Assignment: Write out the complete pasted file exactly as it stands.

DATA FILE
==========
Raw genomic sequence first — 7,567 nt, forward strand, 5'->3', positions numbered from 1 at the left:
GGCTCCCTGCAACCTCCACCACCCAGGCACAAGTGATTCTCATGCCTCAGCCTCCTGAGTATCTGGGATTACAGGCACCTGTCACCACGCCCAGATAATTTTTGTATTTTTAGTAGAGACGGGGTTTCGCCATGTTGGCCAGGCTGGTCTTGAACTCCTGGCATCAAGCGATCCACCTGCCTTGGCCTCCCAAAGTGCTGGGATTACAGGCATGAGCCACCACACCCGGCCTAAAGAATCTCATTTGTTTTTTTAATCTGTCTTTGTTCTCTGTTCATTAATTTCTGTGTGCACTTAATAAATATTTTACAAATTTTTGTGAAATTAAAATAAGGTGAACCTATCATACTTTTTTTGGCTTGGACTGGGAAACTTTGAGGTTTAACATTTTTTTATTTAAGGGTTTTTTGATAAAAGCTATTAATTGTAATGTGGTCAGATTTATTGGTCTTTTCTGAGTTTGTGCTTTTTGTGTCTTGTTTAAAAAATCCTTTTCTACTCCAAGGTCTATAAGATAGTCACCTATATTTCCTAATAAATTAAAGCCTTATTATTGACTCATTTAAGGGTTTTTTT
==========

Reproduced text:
Raw genomic sequence first — 7,567 nt, forward strand, 5'->3', positions numbered from 1 at the left:
GGCTCCCTGCAACCTCCACCACCCAGGCACAAGTGATTCTCATGCCTCAGCCTCCTGAGTATCTGGGATTACAGGCACCTGTCACCACGCCCAGATAATTTTTGTATTTTTAGTAGAGACGGGGTTTCGCCATGTTGGCCAGGCTGGTCTTGAACTCCTGGCATCAAGCGATCCACCTGCCTTGGCCTCCCAAAGTGCTGGGATTACAGGCATGAGCCACCACACCCGGCCTAAAGAATCTCATTTGTTTTTTTAATCTGTCTTTGTTCTCTGTTCATTAATTTCTGTGTGCACTTAATAAATATTTTACAAATTTTTGTGAAATTAAAATAAGGTGAACCTATCATACTTTTTTTGGCTTGGACTGGGAAACTTTGAGGTTTAACATTTTTTTATTTAAGGGTTTTTTGATAAAAGCTATTAATTGTAATGTGGTCAGATTTATTGGTCTTTTCTGAGTTTGTGCTTTTTGTGTCTTGTTTAAAAAATCCTTTTCTACTCCAAGGTCTATAAGATAGTCACCTATATTTCCTAATAAATTAAAGCCTTATTATTGACTCATTTAAGGGTTTTTTT